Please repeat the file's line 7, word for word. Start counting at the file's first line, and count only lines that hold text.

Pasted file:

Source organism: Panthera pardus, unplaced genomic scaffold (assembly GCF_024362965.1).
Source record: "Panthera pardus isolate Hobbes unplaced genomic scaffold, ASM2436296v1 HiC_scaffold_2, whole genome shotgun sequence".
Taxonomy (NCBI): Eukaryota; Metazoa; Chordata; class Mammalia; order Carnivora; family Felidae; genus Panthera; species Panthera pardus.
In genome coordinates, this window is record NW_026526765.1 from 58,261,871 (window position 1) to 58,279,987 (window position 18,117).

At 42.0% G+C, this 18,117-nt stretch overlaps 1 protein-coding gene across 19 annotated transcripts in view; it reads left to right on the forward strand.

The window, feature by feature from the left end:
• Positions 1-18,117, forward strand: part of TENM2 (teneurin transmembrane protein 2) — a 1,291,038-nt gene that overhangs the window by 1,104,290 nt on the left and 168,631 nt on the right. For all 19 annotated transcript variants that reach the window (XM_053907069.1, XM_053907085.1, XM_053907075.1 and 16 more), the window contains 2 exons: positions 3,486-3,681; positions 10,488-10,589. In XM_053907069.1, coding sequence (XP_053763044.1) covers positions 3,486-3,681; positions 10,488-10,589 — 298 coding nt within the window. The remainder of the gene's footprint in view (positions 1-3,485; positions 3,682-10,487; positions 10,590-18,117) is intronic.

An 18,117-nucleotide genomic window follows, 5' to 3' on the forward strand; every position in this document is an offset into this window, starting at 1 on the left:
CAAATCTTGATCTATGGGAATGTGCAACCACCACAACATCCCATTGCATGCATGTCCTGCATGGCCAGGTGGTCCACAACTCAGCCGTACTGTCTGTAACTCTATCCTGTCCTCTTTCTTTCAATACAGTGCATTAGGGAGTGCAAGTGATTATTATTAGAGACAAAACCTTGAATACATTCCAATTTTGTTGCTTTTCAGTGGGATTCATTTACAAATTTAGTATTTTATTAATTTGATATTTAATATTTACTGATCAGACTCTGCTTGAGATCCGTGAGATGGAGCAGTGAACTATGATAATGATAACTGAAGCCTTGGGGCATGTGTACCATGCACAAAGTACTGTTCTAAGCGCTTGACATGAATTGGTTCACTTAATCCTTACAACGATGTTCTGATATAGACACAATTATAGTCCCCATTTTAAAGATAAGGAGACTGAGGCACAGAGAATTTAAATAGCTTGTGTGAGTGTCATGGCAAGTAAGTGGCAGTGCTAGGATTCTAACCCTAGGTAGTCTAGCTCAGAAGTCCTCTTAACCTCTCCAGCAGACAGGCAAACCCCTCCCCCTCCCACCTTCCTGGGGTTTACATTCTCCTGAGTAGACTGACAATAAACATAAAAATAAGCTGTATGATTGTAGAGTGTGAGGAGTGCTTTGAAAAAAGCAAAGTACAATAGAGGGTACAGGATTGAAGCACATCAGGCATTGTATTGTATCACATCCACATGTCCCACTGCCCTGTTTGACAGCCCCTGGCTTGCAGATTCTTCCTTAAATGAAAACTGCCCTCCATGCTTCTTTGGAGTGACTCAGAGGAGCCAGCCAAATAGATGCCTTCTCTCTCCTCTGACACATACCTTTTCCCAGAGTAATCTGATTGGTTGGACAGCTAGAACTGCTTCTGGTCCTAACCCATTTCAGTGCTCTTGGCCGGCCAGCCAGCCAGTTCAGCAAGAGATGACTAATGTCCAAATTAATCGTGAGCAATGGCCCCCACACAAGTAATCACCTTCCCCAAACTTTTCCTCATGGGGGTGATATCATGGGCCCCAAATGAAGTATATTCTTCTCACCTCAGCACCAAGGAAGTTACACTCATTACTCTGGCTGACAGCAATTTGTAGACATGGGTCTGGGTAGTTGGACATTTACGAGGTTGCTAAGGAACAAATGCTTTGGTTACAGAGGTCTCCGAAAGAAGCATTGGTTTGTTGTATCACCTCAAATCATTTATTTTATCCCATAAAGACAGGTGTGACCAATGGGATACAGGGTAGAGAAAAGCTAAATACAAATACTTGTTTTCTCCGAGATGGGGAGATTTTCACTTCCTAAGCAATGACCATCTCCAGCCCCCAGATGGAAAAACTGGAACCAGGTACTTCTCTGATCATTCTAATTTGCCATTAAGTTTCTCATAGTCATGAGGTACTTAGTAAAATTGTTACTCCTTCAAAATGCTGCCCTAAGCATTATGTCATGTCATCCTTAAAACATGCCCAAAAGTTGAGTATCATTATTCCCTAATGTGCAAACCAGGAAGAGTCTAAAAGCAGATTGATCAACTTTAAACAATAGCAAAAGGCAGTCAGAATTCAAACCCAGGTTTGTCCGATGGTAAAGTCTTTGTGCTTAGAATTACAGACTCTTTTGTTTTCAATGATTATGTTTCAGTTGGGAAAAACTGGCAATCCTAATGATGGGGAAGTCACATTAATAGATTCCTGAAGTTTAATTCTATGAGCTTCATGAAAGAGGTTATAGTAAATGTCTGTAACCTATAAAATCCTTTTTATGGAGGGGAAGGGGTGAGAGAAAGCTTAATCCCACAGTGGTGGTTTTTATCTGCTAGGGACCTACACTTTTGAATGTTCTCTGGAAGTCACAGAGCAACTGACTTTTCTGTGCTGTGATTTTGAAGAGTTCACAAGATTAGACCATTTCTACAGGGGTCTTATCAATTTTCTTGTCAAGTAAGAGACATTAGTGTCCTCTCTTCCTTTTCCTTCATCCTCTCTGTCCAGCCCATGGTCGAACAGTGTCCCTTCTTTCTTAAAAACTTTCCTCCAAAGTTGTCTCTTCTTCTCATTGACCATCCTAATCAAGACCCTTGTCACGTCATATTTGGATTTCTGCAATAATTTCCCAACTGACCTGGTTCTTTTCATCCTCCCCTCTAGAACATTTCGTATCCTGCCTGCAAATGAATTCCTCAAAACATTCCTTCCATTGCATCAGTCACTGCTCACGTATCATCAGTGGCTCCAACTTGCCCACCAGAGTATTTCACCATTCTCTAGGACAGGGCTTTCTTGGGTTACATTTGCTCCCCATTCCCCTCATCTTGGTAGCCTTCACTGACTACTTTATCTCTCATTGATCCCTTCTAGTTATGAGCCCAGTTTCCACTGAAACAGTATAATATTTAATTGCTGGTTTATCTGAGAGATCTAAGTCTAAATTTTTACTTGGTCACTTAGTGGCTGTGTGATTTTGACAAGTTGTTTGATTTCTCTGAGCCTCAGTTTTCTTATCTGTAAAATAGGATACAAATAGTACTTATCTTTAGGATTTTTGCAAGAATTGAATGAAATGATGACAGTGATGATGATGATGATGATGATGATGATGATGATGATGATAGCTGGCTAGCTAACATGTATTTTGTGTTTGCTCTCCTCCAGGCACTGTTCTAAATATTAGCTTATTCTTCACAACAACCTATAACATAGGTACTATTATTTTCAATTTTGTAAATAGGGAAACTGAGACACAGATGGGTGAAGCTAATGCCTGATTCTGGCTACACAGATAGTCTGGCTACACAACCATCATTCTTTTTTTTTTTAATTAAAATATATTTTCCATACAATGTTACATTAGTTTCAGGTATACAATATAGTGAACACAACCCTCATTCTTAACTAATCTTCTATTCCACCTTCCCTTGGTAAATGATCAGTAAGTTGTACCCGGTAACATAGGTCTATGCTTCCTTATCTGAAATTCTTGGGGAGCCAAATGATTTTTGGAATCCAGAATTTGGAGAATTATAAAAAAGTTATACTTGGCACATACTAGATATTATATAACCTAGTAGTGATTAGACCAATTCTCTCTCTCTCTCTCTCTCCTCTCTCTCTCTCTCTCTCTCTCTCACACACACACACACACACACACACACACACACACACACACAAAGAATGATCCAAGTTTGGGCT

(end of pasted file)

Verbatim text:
• Positions 1-18,117, forward strand: part of TENM2 (teneurin transmembrane protein 2) — a 1,291,038-nt gene that overhangs the window by 1,104,290 nt on the left and 168,631 nt on the right. For all 19 annotated transcript variants that reach the window (XM_053907069.1, XM_053907085.1, XM_053907075.1 and 16 more), the window contains 2 exons: positions 3,486-3,681; positions 10,488-10,589. In XM_053907069.1, coding sequence (XP_053763044.1) covers positions 3,486-3,681; positions 10,488-10,589 — 298 coding nt within the window. The remainder of the gene's footprint in view (positions 1-3,485; positions 3,682-10,487; positions 10,590-18,117) is intronic.